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Economic Development Research Group Blog

Defining Geographic Zones for Spatial Analysis

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Zones Blog Graphics
Spatial data is at the core of transportation analysis. Land use patterns, including the density of jobs and homes, and the locations of transportation infrastructure, such as stops, stations, and intersections, are frequently used to answer transportation planning questions. It is often useful to generate metrics at for a geographic zone. Not only does this allow for mapping and visualization, it often reflects the way that people use a transportation system – while a bus stop or rail station is located at a single point, passengers access it from the surrounding zone. In multi-modal analysis, considering zone-to-zone rather than point-to-point travel allows performance and accessibility assessments to compare or combine different modal options that serve the same areas. Given the importance of zones in transportation analysis, the next question is: which zones should be used? There are many existing zonal schemes including zip codes, census tracts, and transportation analysis zones...
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AMPO 2018: Planning for an Uncertain Future

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Uncertainty was a common theme at at AMPO’s annual conference , held in September in San Antonio, Texas. It was an opportunity to share strategies for dealing with an uncertain transportation future, ranging from scenario planning to collaboration and data-driven and technical solutions. I presented on cross-agency information sharing in the context of project prioritization, sharing lessons learned from EDR Group’s work with MassDOT on evaluating economic impact. My take home message was that information sharing across agencies makes planning and prioritization more effective and efficient.  In the Boston region, CTPS (the Boston region MPO) and the MBTA (the transit agency) each develop metrics and data products around accessibility that can be used for data-driven evaluation of potential projects. Rather than re-inventing the wheel, agencies can use interactive platforms to consolidate data products and make them usable across agencies. Throughout the conference, I learned about other planning efforts across the...
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Using New Data to Improve Transit Networks

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The transportation ecosystem is changing rapidly. Individuals have new transportation options, and nationwide trends show transit ridership in decline . New technologies, such as automated vehicles, are expected to continue to reshape mobility in the future. In this environment, transit system owners and operators are seeking to adapt their network design and services. Improved data availability and new processing methods can identify ways to improve transit service. Compared to rail systems, bus networks can be altered at relatively low cost to accommodate changes in demand. Bus network revisions include large-scale overhauls, such as recent redesigns in Houston and Columbus , as well as incremental approaches to bus network change, such as route additions, deletions, and realignments. To make these changes, planners need to understand how the current system is used and where there is potential for improvement. In recent years, contactless smart card-based automatic fare collection (AFC) systems have become...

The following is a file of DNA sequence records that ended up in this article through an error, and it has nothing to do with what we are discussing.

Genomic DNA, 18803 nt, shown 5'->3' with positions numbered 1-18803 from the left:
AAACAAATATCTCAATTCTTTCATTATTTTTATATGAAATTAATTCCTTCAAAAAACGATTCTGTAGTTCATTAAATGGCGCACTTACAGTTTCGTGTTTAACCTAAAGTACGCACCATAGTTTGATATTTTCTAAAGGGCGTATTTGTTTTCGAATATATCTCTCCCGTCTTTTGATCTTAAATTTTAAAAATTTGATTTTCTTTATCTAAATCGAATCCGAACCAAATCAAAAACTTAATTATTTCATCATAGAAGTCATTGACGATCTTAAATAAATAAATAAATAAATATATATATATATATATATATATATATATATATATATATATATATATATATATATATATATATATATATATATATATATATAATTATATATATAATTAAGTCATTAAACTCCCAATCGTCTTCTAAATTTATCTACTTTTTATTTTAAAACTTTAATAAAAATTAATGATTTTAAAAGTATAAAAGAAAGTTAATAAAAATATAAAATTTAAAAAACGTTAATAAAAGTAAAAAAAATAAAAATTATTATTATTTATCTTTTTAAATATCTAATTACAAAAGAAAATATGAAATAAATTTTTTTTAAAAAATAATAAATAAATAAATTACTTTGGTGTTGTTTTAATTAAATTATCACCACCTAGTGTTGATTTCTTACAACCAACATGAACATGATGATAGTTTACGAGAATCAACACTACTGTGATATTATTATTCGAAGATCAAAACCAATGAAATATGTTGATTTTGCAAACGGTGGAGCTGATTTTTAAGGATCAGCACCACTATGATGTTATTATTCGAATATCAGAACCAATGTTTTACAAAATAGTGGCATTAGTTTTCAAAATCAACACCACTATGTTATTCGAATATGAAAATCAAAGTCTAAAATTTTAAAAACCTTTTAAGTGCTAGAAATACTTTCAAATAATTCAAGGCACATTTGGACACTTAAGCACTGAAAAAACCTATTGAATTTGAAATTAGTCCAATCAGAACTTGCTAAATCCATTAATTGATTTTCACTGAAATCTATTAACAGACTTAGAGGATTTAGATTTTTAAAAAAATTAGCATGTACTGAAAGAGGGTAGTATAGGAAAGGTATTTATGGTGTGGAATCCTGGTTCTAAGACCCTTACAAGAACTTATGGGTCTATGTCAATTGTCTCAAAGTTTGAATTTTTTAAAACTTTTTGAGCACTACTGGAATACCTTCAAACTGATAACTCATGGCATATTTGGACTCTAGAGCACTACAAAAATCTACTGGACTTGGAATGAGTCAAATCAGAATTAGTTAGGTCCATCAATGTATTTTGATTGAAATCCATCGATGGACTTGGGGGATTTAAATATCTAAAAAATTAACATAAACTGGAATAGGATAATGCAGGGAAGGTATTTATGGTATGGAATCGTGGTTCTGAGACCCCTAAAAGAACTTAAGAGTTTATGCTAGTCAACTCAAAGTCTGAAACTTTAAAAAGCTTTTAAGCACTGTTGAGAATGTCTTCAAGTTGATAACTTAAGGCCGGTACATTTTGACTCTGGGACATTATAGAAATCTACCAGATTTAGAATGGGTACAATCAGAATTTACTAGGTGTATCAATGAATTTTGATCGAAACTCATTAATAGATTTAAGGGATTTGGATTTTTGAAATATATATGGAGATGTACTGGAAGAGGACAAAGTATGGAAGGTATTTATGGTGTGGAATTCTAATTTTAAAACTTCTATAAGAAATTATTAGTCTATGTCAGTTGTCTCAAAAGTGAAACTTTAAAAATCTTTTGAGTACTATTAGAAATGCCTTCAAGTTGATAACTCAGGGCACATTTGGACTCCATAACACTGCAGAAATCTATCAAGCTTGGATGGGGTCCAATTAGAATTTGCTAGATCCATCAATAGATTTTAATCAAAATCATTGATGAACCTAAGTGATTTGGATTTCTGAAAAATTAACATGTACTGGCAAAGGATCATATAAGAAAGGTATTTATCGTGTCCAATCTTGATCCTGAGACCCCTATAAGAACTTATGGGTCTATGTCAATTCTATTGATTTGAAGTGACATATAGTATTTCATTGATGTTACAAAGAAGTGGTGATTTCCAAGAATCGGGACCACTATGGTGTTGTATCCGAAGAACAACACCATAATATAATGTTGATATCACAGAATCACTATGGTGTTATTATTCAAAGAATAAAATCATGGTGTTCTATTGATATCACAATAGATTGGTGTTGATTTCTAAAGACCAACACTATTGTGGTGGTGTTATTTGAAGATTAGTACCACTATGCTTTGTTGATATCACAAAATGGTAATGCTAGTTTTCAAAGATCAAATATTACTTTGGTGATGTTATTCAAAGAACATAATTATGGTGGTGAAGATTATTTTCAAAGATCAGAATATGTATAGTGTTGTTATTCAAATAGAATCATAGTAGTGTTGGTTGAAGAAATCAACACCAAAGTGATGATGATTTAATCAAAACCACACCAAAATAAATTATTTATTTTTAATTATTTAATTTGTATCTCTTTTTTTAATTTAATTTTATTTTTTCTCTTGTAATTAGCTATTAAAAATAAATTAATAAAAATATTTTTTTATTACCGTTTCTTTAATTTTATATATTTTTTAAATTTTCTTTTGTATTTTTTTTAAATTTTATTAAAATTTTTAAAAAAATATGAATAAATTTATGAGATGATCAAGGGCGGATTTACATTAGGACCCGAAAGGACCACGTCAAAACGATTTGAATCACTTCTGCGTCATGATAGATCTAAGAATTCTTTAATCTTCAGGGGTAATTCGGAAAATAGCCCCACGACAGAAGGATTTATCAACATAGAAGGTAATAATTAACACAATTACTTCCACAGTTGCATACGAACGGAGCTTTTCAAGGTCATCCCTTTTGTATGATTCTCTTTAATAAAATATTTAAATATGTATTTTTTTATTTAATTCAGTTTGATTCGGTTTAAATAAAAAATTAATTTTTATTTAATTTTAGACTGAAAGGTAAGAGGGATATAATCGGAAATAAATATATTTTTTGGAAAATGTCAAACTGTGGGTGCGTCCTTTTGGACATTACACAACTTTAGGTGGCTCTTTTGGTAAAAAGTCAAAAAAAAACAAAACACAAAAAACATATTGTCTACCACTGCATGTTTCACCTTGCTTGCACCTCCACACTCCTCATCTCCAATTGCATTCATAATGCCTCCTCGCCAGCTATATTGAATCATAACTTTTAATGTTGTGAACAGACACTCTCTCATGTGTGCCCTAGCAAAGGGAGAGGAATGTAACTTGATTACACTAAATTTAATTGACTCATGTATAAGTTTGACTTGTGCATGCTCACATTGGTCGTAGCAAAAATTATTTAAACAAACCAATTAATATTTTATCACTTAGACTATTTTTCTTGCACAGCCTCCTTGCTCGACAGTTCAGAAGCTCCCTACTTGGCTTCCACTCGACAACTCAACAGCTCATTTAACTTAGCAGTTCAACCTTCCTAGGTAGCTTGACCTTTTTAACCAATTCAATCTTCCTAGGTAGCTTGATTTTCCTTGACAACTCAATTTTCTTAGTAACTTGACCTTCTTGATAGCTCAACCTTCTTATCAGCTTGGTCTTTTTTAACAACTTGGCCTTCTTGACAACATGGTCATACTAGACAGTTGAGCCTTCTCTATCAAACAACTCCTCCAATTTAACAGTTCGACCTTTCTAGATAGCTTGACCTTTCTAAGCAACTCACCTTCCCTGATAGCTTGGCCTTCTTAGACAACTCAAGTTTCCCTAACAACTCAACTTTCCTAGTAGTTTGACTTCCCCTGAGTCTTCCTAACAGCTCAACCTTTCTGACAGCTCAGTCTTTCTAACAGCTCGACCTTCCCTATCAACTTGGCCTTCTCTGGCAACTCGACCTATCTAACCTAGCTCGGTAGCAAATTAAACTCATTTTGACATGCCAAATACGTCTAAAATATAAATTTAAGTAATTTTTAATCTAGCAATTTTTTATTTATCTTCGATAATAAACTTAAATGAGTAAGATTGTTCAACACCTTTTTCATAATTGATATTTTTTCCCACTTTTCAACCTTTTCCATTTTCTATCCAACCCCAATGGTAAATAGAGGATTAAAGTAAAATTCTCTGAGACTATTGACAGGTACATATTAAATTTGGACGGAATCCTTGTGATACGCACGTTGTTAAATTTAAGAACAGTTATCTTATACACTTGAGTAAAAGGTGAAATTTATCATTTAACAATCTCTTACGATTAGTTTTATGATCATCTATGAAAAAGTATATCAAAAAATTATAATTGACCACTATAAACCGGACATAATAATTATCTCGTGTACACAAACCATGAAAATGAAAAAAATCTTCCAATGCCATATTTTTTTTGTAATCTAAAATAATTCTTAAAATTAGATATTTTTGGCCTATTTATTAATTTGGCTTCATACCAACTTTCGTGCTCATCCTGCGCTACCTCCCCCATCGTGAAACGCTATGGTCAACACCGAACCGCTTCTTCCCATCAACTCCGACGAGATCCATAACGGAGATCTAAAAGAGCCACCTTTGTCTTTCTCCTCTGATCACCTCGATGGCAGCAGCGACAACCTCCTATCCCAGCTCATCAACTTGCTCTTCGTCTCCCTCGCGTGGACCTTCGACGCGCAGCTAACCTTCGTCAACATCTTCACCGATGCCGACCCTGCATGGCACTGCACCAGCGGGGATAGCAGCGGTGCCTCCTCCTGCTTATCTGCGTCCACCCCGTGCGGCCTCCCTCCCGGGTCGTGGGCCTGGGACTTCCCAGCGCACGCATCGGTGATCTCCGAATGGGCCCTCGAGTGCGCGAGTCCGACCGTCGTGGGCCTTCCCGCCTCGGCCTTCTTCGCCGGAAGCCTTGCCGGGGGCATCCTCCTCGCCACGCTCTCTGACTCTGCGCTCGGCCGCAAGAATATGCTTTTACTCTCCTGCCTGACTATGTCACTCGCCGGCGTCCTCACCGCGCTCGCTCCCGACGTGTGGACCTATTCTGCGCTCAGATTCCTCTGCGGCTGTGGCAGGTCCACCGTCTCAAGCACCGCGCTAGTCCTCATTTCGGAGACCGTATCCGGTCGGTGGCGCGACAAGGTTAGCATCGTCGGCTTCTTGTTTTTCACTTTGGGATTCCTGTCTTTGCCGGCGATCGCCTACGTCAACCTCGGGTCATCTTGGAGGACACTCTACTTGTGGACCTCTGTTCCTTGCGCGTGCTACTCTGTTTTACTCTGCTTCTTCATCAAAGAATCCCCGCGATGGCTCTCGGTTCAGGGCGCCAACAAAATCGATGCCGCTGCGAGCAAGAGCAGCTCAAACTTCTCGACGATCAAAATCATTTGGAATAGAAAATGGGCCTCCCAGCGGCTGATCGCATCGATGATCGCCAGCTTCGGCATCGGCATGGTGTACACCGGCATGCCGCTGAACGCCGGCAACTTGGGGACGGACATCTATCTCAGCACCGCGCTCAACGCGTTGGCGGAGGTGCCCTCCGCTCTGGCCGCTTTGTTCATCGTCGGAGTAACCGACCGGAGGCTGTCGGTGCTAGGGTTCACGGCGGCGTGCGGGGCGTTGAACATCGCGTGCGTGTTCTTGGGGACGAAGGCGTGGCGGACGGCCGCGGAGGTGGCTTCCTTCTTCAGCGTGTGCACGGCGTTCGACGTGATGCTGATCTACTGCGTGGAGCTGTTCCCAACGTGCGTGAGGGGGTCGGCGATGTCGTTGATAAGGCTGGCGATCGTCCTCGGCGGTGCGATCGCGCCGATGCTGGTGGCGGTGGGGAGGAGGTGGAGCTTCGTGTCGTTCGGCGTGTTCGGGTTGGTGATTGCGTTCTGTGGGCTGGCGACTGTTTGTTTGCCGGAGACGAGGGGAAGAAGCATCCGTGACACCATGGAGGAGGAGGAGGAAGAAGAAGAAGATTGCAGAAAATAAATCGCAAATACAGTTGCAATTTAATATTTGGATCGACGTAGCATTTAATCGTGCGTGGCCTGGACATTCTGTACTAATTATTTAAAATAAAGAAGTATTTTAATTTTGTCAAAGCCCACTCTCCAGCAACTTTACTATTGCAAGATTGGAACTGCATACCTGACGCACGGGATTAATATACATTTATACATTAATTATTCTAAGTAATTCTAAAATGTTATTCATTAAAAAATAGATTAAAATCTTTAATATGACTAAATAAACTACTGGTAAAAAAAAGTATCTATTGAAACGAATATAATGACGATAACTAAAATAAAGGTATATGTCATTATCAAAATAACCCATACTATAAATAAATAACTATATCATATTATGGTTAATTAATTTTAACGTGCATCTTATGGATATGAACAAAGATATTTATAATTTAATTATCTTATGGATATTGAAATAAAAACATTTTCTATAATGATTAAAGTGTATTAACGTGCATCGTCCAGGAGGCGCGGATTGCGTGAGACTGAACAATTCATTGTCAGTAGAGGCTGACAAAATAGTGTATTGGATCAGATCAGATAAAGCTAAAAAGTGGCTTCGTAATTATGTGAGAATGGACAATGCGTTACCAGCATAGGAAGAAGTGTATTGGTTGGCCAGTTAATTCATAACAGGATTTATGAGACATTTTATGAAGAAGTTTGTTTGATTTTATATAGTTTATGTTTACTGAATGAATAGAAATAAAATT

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New Data and Techniques for Transportation Economists

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Highway link speed data from vehicle GPS probes has become the standard for performance measurement, available free to state DOTs through the National Performance Management Research Data Set (NPMRDS). This data can add value across transportation planning and policy-making. At EDR Group, we think it extends the potential for informed economic analysis. For Missouri DOT, EDR Group conducted benefit-cost and economic impact analysis of an Incident Management System (IMS) on the rural sections of I-70 and I-44. To evaluate the impact of MoDOT’s proposed IMS, we needed to understand the pattern and costs of incidents along the rural highways. To do so, we used vehicle speed data from HERE. We queried 5 years of speed records at 15-minute intervals for every link on rural I-70 and I-44: approximately 143 million rows of data in total. That’s a lot of data!  Figure 1 Schematic of incident identification. Using heuristics and a...
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